Chess Opening Theory/1. e4/1...c6/2. d4/2...d5/3. Nc3/3...dxe4/4. Nxe4/4...Bf5/5. Ng3/5...Bg6/6. h4/6...h6/7. Nf3/7...Nd7/8. h5/8...Bh7/9. Bd3/9...Bxd3/10. Qxd3

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< Chess Opening Theory‎ | 1. e4‎ | 1...c6‎ | 2. d4‎ | 2...d5‎ | 3. Nc3‎ | 3...dxe4‎ | 4. Nxe4‎ | 4...Bf5‎ | 5. Ng3‎ | 5...Bg6‎ | 6. h4‎ | 6...h6‎ | 7. Nf3‎ | 7...Nd7‎ | 8. h5‎ | 8...Bh7‎ | 9. Bd3‎ | 9...Bxd3
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Caro-Kann Defence:Classical Variation
a b c d e f g h
8 a8 b8 c8 d8 e8 f8 g8 h8 8
7 a7 b7 c7 d7 e7 f7 g7 h7 7
6 a6 b6 c6 d6 e6 f6 g6 h6 6
5 a5 b5 c5 d5 e5 f5 g5 h5 5
4 a4 b4 c4 d4 e4 f4 g4 h4 4
3 a3 b3 c3 d3 e3 f3 g3 h3 3
2 a2 b2 c2 d2 e2 f2 g2 h2 2
1 a1 b1 c1 d1 e1 f1 g1 h1 1
a b c d e f g h
Position in Forsyth-Edwards Notation (FEN)

r2qkbnr/pp1nppp1/2p4p/7P/3P4/3Q1NN1/PPP2PP1/R1B1K2R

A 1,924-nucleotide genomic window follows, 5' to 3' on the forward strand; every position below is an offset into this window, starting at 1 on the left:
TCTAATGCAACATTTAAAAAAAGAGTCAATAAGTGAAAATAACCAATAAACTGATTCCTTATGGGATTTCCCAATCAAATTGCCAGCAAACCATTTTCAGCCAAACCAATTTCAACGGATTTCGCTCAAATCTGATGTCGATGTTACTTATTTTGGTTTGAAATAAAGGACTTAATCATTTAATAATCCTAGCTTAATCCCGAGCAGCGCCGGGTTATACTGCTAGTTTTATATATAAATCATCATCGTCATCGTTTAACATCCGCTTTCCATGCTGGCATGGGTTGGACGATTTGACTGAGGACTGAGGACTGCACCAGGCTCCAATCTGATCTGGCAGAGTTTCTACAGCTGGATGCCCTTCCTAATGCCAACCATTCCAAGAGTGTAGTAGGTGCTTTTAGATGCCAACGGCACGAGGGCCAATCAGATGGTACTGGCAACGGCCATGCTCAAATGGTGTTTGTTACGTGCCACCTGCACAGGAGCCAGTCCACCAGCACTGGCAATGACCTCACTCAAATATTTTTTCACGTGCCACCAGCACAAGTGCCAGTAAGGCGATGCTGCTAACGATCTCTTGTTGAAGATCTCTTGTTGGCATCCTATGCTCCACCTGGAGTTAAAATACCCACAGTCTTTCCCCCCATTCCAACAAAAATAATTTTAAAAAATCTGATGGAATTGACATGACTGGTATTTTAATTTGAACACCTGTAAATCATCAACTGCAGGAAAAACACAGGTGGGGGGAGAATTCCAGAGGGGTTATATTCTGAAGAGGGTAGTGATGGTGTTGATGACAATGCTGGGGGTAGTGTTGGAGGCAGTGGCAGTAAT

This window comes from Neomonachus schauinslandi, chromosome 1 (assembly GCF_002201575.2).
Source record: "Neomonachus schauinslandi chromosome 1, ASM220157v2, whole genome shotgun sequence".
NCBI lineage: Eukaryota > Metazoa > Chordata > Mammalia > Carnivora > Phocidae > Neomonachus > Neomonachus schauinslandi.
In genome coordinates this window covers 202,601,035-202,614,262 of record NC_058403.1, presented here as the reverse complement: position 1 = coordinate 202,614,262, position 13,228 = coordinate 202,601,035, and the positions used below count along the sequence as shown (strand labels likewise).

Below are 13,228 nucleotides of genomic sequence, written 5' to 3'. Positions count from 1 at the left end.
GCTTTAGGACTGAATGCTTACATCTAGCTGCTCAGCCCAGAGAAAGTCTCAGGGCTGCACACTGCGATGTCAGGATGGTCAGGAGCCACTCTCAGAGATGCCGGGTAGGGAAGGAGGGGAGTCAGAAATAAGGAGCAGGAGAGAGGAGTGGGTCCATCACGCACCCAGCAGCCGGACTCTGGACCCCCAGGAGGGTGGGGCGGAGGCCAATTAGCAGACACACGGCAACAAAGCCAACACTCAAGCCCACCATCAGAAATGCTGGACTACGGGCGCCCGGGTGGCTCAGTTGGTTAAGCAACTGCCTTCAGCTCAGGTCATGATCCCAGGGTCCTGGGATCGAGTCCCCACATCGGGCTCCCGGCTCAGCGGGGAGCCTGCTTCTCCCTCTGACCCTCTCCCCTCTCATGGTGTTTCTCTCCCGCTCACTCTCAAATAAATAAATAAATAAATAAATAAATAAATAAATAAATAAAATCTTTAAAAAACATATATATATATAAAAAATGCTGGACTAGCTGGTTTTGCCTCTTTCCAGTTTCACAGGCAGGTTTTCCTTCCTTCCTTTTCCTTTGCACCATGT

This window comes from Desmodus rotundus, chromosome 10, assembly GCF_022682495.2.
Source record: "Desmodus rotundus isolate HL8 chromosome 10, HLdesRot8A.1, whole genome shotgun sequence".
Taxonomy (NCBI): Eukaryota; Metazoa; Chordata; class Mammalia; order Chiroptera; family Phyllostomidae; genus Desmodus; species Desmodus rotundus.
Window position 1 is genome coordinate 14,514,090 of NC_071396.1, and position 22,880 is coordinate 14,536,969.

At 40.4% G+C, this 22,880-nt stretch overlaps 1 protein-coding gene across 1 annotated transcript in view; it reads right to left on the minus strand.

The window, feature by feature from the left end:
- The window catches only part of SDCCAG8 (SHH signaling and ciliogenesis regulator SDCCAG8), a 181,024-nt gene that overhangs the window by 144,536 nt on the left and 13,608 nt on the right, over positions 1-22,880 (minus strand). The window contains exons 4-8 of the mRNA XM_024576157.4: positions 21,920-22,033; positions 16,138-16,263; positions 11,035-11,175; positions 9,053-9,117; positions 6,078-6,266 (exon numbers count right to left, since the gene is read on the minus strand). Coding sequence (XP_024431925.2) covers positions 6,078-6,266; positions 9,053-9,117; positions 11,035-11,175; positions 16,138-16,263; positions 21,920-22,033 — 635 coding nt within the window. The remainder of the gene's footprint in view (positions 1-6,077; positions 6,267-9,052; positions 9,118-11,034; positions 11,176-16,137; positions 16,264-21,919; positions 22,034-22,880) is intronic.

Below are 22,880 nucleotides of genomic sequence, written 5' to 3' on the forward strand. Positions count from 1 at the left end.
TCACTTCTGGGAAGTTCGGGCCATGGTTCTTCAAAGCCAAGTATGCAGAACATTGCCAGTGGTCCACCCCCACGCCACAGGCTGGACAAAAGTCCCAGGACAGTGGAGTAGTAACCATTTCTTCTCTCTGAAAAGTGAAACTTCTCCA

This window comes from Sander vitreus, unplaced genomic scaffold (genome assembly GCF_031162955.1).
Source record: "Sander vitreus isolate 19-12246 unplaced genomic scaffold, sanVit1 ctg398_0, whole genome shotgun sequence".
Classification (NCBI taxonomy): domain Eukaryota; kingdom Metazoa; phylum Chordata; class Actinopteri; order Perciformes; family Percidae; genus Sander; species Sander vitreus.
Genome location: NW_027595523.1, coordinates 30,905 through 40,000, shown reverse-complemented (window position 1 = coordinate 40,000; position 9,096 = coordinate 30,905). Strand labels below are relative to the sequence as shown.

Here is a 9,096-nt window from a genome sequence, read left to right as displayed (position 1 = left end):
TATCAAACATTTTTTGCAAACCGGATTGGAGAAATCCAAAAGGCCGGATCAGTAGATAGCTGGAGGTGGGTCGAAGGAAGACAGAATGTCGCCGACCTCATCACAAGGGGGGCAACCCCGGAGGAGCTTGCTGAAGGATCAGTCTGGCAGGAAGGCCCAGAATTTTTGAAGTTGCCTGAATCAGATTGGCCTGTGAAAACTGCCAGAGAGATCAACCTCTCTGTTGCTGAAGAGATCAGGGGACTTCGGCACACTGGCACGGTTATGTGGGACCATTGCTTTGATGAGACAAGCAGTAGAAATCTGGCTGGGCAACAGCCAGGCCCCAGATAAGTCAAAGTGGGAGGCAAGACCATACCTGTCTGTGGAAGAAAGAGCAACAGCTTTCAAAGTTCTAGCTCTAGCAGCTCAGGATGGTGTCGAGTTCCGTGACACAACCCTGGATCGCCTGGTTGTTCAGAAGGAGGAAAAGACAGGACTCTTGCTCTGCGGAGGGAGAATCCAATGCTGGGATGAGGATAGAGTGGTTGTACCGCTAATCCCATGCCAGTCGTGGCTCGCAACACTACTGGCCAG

Caro-Kann Defence:Classical Variation[edit]

Previously, all three main responses (...Ngf6, ...e6, ...Qc7) were thought to be equivalent, and often transposed to the same position with black castling queenside. Later development saw Black look at castling kingside, but for a while this fell out of favour as White found he could move his knight to e4 or e2, and advance g4, without needing to prepare Rg1. This extra tempo seems to threaten this line as a viable alternative for black, as white can win the race between the white kingside and black queenside attacks. More recent theory, however, has seen Black resurrect ...e6, quite often not castling at all, while the other alternatives remain out of favour.

Theory table[edit]

For explanation of theory tables see theory table and for notation see algebraic notation.

1.e4 c6 2.d4 d5 3.Nc3 dxe4 4. Nxe4 Bf5 5. Ng3 Bg6 6. h4 h6 7. Nf3 Nd7 8. h5 Bh7 9. Bd3 Bxd3 10. Qxd3

10
...
e6
...
Ngf6
...
Qc7

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References[edit]